The state's forecast of its oil revenue surplus has been revised downward $187 million because of lower oil prices in recent months, Revenue Commissioner William Corbus said Friday.
In October, the Department of Revenue estimated the state would have a $653 million surplus for fiscal year 2005, which ends in June. That surplus - dubbed a windfall in Gov. Frank Murkowski's budget proposal - assumed North Slope crude oil prices would average $43.61 per barrel for the year.
To date, the average for the year actually has been $41.06 per barrel, $2.55 less than the October estimates.
Corbus announced the revised windfall forecast of $466 million to the House Ways and Means Committee on Friday.
"At this juncture, it looks like we may be a little bit overly optimistic for fiscal year 2005 oil revenues," Corbus said.
However, Corbus added, the revision also predicts the price of oil will be higher in fiscal year 2006, which begins July 1, than the October estimate of $34.50 per barrel.
The revenue department releases its spring forecast in April, at which time the actual size of the surplus can be better determined. Until then, it is a moving target, said Tom Boutin, deputy revenue commissioner.
"There are several months left in the fiscal year, and I guarantee the price won't be the same," Boutin said.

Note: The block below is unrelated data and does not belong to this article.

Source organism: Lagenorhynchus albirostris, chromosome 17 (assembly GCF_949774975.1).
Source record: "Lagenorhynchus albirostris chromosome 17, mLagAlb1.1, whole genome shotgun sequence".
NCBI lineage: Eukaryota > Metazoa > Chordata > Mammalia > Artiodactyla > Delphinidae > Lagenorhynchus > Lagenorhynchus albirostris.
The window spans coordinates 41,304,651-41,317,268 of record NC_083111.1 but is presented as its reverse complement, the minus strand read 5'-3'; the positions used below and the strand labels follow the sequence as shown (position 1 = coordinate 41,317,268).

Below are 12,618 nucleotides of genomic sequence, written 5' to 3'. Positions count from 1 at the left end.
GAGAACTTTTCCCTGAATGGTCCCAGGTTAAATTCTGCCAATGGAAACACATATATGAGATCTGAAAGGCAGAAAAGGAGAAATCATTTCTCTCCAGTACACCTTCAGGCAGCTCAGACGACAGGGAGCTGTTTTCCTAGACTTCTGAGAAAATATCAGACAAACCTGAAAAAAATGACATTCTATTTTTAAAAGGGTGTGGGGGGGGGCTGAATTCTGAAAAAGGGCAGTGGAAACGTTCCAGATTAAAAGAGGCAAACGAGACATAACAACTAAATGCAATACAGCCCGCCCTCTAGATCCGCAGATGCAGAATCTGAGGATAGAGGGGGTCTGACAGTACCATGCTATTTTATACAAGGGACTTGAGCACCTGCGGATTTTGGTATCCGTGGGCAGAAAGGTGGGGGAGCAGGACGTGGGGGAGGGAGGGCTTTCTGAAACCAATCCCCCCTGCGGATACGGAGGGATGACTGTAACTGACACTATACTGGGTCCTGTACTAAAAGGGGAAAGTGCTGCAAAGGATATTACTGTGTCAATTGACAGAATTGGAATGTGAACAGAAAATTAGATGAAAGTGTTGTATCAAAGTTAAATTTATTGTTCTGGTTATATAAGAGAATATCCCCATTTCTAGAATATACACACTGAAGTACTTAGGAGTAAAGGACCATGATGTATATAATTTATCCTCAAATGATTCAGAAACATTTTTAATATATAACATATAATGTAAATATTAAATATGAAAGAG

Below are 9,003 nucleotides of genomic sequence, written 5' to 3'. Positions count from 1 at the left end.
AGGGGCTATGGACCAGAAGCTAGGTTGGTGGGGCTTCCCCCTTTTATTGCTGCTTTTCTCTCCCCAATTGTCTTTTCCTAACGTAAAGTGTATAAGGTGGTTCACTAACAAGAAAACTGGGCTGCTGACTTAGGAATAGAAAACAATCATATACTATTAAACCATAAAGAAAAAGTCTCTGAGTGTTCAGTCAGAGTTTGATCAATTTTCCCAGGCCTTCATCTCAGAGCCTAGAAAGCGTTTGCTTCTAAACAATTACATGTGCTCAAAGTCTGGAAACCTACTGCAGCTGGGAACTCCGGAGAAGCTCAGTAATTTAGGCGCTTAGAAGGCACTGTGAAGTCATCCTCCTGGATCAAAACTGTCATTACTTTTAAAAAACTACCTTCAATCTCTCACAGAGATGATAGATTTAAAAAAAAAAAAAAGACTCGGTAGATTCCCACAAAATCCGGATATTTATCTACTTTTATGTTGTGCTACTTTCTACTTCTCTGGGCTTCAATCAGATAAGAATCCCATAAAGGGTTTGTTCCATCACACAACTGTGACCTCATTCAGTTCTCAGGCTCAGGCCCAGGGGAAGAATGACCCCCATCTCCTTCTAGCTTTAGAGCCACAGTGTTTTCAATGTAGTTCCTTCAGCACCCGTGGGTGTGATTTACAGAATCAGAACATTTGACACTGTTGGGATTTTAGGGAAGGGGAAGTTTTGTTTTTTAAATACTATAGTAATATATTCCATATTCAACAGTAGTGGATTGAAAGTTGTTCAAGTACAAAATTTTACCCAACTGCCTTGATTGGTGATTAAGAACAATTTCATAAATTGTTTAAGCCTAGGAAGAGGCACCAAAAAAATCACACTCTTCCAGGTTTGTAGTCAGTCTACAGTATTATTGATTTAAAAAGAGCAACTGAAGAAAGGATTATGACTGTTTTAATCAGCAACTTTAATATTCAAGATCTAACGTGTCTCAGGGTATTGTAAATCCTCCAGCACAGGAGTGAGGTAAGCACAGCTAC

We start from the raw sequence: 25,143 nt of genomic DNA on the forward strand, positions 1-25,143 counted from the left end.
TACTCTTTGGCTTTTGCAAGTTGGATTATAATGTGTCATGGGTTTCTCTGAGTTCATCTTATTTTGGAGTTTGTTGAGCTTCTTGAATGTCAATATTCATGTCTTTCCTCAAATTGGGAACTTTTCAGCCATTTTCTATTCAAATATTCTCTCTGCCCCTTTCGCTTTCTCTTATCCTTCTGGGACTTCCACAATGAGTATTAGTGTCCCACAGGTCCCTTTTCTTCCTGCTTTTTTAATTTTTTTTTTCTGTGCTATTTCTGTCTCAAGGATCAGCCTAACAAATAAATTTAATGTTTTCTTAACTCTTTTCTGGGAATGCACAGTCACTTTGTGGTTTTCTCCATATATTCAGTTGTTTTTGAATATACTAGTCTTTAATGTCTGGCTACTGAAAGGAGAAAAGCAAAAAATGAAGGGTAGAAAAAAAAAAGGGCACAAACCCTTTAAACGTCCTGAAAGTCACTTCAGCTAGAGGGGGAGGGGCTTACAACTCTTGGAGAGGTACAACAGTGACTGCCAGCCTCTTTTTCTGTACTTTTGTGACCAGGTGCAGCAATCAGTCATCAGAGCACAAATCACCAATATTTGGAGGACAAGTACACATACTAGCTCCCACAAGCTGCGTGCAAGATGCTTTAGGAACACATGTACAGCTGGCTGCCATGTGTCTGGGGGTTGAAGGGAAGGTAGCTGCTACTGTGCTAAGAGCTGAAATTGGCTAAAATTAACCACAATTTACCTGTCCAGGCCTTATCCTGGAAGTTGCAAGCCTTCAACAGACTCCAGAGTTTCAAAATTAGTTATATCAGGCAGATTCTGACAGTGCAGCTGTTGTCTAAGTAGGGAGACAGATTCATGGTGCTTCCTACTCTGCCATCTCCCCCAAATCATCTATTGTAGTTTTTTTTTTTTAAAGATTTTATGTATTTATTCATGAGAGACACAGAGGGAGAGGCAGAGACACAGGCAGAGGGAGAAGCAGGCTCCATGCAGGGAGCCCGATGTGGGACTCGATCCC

In his budget proposal, Murkowski called for saving $301 million of the surplus and spending the rest over three years on education, the state's retirement systems, locking in construction of a gas pipeline and several other programs.
Cheryl Frasca, budget director at the Office of Management and Budget, said Friday the revised numbers changed nothing in the proposed budget.
"We still have a surplus, barring some incredible increase in supply or some deep drop in demand," Frasca said. "We think it's prudent how we are using the windfall. We continue to watch what the revenue picture is and, if necessary, will make changes."
Senate Minority Leader Johnny Ellis, D-Anchorage, said he wondered whether some of Murkowski's windfall spending proposals are realistic. He said that under Murkowski's plan too much goes to special interests and too little goes to boost education funding.
"I had a sense back in December when the governor went from being the Grinch to being Santa Claus," Ellis said. "I really doubted whether the oil surplus would sustain the commitments he was making."
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